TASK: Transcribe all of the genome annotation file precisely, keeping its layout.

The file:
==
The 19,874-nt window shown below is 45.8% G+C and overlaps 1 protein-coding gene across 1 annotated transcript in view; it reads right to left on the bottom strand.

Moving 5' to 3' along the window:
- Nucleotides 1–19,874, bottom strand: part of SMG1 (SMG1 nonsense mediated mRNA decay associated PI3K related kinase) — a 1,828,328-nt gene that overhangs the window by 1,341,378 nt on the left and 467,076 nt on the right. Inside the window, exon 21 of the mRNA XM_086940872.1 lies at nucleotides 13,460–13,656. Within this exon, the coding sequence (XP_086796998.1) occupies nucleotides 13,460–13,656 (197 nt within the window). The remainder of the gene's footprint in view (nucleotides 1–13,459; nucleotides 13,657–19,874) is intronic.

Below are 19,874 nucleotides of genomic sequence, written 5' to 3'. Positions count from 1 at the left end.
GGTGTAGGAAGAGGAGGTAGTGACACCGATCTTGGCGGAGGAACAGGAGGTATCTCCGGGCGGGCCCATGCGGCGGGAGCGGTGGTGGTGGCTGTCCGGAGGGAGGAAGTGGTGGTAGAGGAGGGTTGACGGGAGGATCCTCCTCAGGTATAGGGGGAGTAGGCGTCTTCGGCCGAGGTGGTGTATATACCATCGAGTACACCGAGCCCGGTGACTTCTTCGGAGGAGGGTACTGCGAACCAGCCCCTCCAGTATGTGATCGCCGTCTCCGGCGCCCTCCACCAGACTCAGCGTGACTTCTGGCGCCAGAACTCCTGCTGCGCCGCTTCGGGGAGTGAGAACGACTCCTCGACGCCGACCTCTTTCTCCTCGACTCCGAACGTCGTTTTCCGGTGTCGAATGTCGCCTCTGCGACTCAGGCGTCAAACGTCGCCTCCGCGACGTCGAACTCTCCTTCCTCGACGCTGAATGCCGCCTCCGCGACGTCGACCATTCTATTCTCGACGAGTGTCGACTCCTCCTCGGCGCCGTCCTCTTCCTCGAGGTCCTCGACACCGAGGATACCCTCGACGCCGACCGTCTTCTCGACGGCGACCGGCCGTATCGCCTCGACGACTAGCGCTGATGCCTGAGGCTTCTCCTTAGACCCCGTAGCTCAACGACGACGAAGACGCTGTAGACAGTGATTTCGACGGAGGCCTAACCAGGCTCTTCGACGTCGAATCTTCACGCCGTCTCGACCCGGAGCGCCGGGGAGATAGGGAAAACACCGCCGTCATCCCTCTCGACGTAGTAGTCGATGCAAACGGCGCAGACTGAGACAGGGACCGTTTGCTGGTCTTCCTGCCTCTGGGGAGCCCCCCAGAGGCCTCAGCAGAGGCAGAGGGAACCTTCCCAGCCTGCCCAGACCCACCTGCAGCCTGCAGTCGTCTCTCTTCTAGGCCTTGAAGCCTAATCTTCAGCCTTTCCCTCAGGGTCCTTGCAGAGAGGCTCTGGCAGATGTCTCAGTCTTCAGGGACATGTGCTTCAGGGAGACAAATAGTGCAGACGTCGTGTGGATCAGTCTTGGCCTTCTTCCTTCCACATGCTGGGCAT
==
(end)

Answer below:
The 19,874-nt window shown below is 45.8% G+C and overlaps 1 protein-coding gene across 1 annotated transcript in view; it reads right to left on the bottom strand.

Moving 5' to 3' along the window:
- Nucleotides 1–19,874, bottom strand: part of SMG1 (SMG1 nonsense mediated mRNA decay associated PI3K related kinase) — a 1,828,328-nt gene that overhangs the window by 1,341,378 nt on the left and 467,076 nt on the right. Inside the window, exon 21 of the mRNA XM_086940872.1 lies at nucleotides 13,460–13,656. Within this exon, the coding sequence (XP_086796998.1) occupies nucleotides 13,460–13,656 (197 nt within the window). The remainder of the gene's footprint in view (nucleotides 1–13,459; nucleotides 13,657–19,874) is intronic.

Below are 19,874 nucleotides of genomic sequence, written 5' to 3'. Positions count from 1 at the left end.
GGTGTAGGAAGAGGAGGTAGTGACACCGATCTTGGCGGAGGAACAGGAGGTATCTCCGGGCGGGCCCATGCGGCGGGAGCGGTGGTGGTGGCTGTCCGGAGGGAGGAAGTGGTGGTAGAGGAGGGTTGACGGGAGGATCCTCCTCAGGTATAGGGGGAGTAGGCGTCTTCGGCCGAGGTGGTGTATATACCATCGAGTACACCGAGCCCGGTGACTTCTTCGGAGGAGGGTACTGCGAACCAGCCCCTCCAGTATGTGATCGCCGTCTCCGGCGCCCTCCACCAGACTCAGCGTGACTTCTGGCGCCAGAACTCCTGCTGCGCCGCTTCGGGGAGTGAGAACGACTCCTCGACGCCGACCTCTTTCTCCTCGACTCCGAACGTCGTTTTCCGGTGTCGAATGTCGCCTCTGCGACTCAGGCGTCAAACGTCGCCTCCGCGACGTCGAACTCTCCTTCCTCGACGCTGAATGCCGCCTCCGCGACGTCGACCATTCTATTCTCGACGAGTGTCGACTCCTCCTCGGCGCCGTCCTCTTCCTCGAGGTCCTCGACACCGAGGATACCCTCGACGCCGACCGTCTTCTCGACGGCGACCGGCCGTATCGCCTCGACGACTAGCGCTGATGCCTGAGGCTTCTCCTTAGACCCCGTAGCTCAACGACGACGAAGACGCTGTAGACAGTGATTTCGACGGAGGCCTAACCAGGCTCTTCGACGTCGAATCTTCACGCCGTCTCGACCCGGAGCGCCGGGGAGATAGGGAAAACACCGCCGTCATCCCTCTCGACGTAGTAGTCGATGCAAACGGCGCAGACTGAGACAGGGACCGTTTGCTGGTCTTCCTGCCTCTGGGGAGCCCCCCAGAGGCCTCAGCAGAGGCAGAGGGAACCTTCCCAGCCTGCCCAGACCCACCTGCAGCCTGCAGTCGTCTCTCTTCTAGGCCTTGAAGCCTAATCTTCAGCCTTTCCCTCAGGGTCCTTGCAGAGAGGCTCTGGCAGATGTCTCAGTCTTCAGGGACATGTGCTTCAGGGAGACAAATAGTGCAGACGTCGTGTGGATCAGTCTTGGCCTTCTTCCTTCCACATGCTGGGCAT